Volunteers join conservationists across Central America in annual bat survey
At sunset on December 11 and 12, Conservation volunteers in Barra Honda found themselves deep in the woods setting up mist nets to see which species of bats could be caught. At the same time throughout the rest of Central America, for the third consecutive year, researchers, biologists, volunteers and bat enthusiasts were doing the same.
The Meso-American Bat Survey, or Conteo de Navidad, is carried out annually in the weeks leading up to Christmas in every country ranging from southern Mexico through to Panama as part of the Central American Strategy for Bat Conservation (Estrategia Centroamerican para la Conservación de Murciélagos). The aim of the survey is for researchers to unite across international borders in order to better understand the various bat species within each region.
In Costa Rica, the survey takes place at various points throughout the country and includes a variety of ecosystems, including the tropical dry forest, rainforest, and cloud forest. The Programme for Bat Conservation of Costa Rica, or Programa para la Conservacion de Murcielagos de Costa Rica, (PCMCR) oversaw the surveys carried out in ten national parks and land reserves throughout the country.
Due to the extensive cave system and variety of forest and fauna found within its limits, Barra Honda National Park provides the ideal habitat for a large number of bat species, making it an important site for bat research. During the Christmas survey, Projects Abroad Conservation volunteers worked alongside local students and researchers setting traps at various points around the park with diverse geographical features.
By observing roosts, as well as utilising mist nets and harp traps to document a wide variety of bat species, participants ultimately captured 19 different species and 260 individuals at five different points across two nights.
Projects Abroad volunteers accompanied researchers on Friday night to survey an area known as La Palma, a spot distinguished by its mountainous pass and the stream running through it. Mist nets – thin black nylon nets that reach the ground and resemble tall volleyball nets – were placed around the water source to capture low-flying species of bats. A thinner trap, 2-3 meters high with nylon strings, known as a ‘harp trap’ was placed at the top of the mountain to capture high-flying species.
At the end of the night, ten individuals representing four different species were documented in La Palma, including the Centurio Senex, a rare capture for the area.
The Christmas bat surveys carried out in Barra Honda fall among a variety of investigations aimed at better understanding the diversity of bat species and their role within the local ecosystem. Led by Projects Abroad researchers, Eduardo Artavia Duran and Oscar Cubero Vazquez, with the support of Conservation volunteers, the research has taken on multiple perspectives since beginning in 2010. The studies range from investigations of bats’ diets to Artavia’s discovery that the pygmy fruit-eating bat roosts in the leaves of the Panama tree, a phenomenon unique to the species of both bat and tree.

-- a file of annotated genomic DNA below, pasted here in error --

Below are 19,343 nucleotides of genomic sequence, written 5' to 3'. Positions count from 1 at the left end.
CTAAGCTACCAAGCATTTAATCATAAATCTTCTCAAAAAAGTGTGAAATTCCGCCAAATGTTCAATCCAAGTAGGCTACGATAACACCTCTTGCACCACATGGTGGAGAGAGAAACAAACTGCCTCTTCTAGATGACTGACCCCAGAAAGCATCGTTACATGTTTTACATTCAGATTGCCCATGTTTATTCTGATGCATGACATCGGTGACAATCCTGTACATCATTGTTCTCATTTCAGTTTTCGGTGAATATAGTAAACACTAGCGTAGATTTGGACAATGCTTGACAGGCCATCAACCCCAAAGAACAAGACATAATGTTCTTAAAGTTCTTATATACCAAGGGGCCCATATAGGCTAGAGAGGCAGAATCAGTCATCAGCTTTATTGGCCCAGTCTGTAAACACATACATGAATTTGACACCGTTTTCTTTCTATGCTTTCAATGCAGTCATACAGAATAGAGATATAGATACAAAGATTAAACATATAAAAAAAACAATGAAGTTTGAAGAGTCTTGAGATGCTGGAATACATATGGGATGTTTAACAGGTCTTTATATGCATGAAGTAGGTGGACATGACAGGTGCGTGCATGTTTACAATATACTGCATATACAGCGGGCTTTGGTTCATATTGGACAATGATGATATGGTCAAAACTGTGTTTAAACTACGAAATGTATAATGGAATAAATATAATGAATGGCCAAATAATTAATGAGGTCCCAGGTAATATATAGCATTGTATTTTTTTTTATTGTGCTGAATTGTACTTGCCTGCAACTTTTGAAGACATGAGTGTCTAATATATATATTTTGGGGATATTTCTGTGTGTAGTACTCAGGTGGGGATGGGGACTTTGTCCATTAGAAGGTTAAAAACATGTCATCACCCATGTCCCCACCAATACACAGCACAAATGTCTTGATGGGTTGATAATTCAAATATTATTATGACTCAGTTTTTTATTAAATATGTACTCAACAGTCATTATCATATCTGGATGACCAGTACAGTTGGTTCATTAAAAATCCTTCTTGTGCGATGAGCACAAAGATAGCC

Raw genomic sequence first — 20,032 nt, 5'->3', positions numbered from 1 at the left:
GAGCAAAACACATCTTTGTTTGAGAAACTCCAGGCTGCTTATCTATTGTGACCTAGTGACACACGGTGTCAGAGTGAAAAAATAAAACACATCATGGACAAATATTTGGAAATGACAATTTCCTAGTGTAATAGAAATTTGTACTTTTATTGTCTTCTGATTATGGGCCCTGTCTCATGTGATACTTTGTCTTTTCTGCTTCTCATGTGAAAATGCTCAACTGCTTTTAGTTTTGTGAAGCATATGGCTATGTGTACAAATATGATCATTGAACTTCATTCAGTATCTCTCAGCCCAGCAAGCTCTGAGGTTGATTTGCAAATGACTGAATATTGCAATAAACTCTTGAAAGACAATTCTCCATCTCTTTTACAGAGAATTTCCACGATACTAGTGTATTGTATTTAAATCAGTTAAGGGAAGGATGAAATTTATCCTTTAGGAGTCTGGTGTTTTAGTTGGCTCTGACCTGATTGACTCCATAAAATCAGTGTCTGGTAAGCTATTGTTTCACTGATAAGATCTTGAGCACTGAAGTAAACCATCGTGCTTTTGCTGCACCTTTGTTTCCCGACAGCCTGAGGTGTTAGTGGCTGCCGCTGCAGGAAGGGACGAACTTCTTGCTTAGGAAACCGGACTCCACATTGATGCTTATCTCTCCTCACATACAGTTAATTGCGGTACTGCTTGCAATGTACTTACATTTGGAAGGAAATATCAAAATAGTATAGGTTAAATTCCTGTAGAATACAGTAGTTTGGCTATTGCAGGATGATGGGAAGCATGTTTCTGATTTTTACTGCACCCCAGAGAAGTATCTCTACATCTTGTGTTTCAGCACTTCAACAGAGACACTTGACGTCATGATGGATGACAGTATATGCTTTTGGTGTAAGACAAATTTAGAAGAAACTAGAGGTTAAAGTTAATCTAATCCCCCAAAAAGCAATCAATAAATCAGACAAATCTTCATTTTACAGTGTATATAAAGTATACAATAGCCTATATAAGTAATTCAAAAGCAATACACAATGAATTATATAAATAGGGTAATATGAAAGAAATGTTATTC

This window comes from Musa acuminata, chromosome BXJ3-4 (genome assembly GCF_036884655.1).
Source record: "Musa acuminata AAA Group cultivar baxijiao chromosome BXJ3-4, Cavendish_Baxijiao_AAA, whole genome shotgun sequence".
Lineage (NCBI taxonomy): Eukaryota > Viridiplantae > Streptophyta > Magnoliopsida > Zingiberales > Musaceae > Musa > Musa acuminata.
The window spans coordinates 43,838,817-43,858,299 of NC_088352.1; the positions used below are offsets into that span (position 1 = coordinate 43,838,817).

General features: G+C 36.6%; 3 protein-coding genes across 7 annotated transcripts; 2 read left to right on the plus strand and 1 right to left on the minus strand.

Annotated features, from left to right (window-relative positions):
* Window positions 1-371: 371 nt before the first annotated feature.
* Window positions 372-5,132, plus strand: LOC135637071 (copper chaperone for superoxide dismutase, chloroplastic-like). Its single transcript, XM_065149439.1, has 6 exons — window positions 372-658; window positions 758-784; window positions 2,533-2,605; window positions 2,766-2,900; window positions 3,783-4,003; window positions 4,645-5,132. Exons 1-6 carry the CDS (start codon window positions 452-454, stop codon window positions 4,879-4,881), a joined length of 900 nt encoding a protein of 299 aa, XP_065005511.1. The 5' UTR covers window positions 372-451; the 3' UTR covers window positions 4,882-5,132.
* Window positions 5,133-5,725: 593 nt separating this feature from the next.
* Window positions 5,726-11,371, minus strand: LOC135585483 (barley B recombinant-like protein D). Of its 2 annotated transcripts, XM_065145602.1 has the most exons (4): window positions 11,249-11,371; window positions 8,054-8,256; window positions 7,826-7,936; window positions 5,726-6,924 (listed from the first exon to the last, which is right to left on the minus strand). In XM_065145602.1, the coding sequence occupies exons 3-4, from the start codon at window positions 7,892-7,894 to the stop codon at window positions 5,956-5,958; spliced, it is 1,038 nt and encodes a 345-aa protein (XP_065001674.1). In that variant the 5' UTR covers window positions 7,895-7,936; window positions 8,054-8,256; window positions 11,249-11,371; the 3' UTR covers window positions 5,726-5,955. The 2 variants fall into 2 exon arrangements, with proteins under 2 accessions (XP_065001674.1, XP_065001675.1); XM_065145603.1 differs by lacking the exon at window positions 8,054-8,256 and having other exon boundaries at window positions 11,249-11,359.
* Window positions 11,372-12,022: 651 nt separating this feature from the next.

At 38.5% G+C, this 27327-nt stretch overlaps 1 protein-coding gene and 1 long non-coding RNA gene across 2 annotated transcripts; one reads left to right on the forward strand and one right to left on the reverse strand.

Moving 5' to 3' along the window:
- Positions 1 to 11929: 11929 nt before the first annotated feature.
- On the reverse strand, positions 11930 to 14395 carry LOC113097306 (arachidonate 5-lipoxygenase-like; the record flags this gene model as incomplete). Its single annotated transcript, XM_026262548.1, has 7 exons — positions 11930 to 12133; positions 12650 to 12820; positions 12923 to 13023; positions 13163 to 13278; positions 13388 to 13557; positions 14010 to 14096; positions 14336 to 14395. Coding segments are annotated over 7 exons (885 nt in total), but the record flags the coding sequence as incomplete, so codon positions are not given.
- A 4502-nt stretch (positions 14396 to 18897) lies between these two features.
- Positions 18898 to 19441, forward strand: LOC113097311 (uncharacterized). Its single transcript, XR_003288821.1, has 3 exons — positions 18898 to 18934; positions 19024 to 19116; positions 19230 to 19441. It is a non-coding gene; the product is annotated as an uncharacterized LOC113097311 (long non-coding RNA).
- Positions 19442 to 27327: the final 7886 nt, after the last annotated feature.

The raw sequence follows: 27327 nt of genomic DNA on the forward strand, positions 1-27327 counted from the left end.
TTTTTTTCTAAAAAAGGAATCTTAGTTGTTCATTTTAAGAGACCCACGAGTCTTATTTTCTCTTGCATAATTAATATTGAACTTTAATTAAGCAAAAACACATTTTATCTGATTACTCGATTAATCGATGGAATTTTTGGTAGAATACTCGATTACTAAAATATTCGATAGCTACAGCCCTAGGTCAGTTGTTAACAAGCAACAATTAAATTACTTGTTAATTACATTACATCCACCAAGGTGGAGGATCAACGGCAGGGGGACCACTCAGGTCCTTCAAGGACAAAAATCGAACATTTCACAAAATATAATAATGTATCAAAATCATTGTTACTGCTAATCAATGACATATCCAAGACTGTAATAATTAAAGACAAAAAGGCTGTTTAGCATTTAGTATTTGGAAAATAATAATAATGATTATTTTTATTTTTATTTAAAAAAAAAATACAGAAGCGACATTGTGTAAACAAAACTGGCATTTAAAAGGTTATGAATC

Current studies focus on bat populations living in the cave system within the park. The investigations have resulted in multiple publications in scientific journals in Costa Rica and North America, as well as recent presentations at an international research conference focusing on the tropical dry forest.
Artavia states: “One of the recent articles, titled Bats of Barra Honda National Park, talks about the different species that we have found, where they live, where they were captured, the indexes, the ecological information of Barra Honda, where they are normally found, as well as other general observations.”
When Projects Abroad volunteers first began assisting experts in carrying out bat surveys in 2010, only around 25 species were known to inhabit the area. To date, volunteers have assisted in the identification and documentation of just under 50 different species of bats within the park, including a diverse mix of insectivores, fructivores and vampire bats. To put this in perspective, the United States and Canada combined are estimated to have around 40 different species.
“When you say that you have been working in a single area for five years and show that you have made large steps, the outside community begins to see that the work that we are doing is significant, that it has a scientific nature,” states Artavia. “Barra Honda has caves with thousands of bats linked to other important bat conservation sites throughout Latin America. Thanks to the research that we are doing here, the caves will also be highlighted as an important site. This opens the door for Barra Honda, for Projects Abroad and for the volunteers,” he continues.
As primary seed-dispersers, bats play an enormous role in reforestation. Therefore, knowledge of their habits and populations provide us with the necessary tools for the protection of forests and the wildlife that inhabits them. Being aerial mammals, bats are able to cover large territories. As such, investigations that cross international borders, such as the Meso-American Christmas Survey, are vital not only to the conservation of bats, but to the ecosystems that they support.